I went looking for Riley

And only found these outstanding 'bark' bricks

On this building at Miami and Morgan Ford:


Walkability - The Chippewa Viaduct

Over dinner last night Tim and I discussed Walkability.
What does Walkability mean, I demanded, I used to walk a total of four miles every day to and from work. How is this new?

It's true: I walked from 4350 McPherson to work in all weather. I walked on sidewalks, did the two mile route in 28 minutes, and didn't own a car. I bought my first car 18 years ago and am still driving the Saturn (currently at 92,000 miles). I didn't want to buy a car - I walked or used BI-State.

During my brief stint at Roosevelt High School I daily walked the 1.5 miles. When I attended DuBourg I walked from McDonald and Roger to the BI-State bus stop at Chippewa. Elementary school: I walked the five blocks from and to Holy Family school. Big whoop.

What are these people talking about, I asked Tim, and what do we call them?
Yuppie puppies, Tim replied.

Walkability has infiltrated ads on Craigslist for apartments in my neighborhood: Walk to Tower Grove Park! Walk to S. Grand! I've been walking until recently and am snickering at walking being a marketing concept. Since when is walking a few blocks trendy? Perhaps for those whose parent's bought them a car at age 16 'cause I'm just not getting it.

Walkability is subjective. It's also a consideration in sustainable design.
It means sidewalks and once meant to me destinations within two-four miles.

St. Louis City is walkable and if you chose to stroll or economic circumstances demand you hoof it.

Which reminded me of the Chippewa viaduct so I rode my new electric bike over last night and discovered the street has never been asphalted. The viaduct functioned as a train spur overpass for our former manufacturing neighbors. The tunnel beneath was a nifty alternative for those wanting to avoid crossing the busy tracks.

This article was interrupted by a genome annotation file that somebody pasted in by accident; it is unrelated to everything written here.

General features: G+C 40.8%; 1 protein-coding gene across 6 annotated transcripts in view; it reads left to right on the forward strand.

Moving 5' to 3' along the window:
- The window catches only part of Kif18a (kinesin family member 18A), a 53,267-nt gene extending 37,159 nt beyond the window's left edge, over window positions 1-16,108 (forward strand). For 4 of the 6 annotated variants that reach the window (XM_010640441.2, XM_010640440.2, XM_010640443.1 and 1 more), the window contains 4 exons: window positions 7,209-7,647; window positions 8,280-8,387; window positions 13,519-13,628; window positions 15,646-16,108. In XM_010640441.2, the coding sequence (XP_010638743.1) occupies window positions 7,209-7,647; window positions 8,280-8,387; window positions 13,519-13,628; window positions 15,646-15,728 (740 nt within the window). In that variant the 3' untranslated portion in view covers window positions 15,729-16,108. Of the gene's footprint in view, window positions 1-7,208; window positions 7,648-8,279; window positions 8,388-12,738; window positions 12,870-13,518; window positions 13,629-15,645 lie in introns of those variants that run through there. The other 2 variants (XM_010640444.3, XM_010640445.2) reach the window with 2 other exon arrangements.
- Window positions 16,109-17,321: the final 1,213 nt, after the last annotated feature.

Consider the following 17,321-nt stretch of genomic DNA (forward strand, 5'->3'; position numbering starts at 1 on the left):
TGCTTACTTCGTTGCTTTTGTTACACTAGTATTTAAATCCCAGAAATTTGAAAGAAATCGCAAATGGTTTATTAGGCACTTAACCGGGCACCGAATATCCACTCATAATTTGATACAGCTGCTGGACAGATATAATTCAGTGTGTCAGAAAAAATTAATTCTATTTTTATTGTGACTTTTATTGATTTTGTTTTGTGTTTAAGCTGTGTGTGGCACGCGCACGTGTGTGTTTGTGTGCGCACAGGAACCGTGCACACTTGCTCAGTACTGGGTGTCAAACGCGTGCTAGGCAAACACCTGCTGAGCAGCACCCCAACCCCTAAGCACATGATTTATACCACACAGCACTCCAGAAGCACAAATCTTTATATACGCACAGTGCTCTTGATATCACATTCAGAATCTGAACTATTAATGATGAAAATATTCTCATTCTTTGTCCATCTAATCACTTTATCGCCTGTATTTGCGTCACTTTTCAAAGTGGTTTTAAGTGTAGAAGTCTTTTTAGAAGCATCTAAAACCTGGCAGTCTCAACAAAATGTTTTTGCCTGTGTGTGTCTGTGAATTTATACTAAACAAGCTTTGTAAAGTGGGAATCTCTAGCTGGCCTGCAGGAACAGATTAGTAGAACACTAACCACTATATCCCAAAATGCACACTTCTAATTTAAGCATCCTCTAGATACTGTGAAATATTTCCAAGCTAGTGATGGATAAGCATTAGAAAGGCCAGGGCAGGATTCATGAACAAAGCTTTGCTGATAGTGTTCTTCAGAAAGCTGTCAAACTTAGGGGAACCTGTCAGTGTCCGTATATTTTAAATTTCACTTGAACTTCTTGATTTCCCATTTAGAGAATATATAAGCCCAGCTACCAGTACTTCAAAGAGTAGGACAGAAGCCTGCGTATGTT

I call the original pavement granetoid (google image it) and Tim calls it exposed aggregate concrete. This is what our streets looked like in TGS when I was a kid. They were very large slabs of a nearly white mortar and rock mix which made skateboarding down the 3900 block of McDonald a serious challenge. I had made a skateboard by removing the wheels of my metal roller skates and nailing them to a 1x4.

Eventually thawing snow froze into the crevices around the rocks, formed pocks, and then small holes. The streets were still drivable but the first layer of asphalt went down on TGS in the early 70s. It's still recklessly used and many streets are pointlessly being repaved this week in TGS.

Walkable also meant use of the pedestrian tunnel under the railroad which was closed man years ago. During the time it was built very few people had cars, traveled by street cars and walked.

I used the tunnel under the Chippewa viaduct with my sister and would often pass other people. We liked to lean on the railing and watch cars. It reeked of piss and was eventually closed because people were being mugged.

Similar tunnels were also under streets in downtown St. Louis.

Granetoid street:

The top of the parapet has a very fine mortar mix almost sand castle-like in appearance.

Side view of the tunnel entrance.

Overhead view of the pedestrian tunnel:

Exit on the other side of the train tracks:

My electric bike. Eight years of ripped and torn knee tendons before a jerk doctor acquiesced to my demands for a MRI. I was in surgery twice within a year. This is an embarrassment for someone who used to ride Chubb Trail to Cool Valley and back every weekend. It weighs 75 pounds and is a bitch to get up and down the front steps.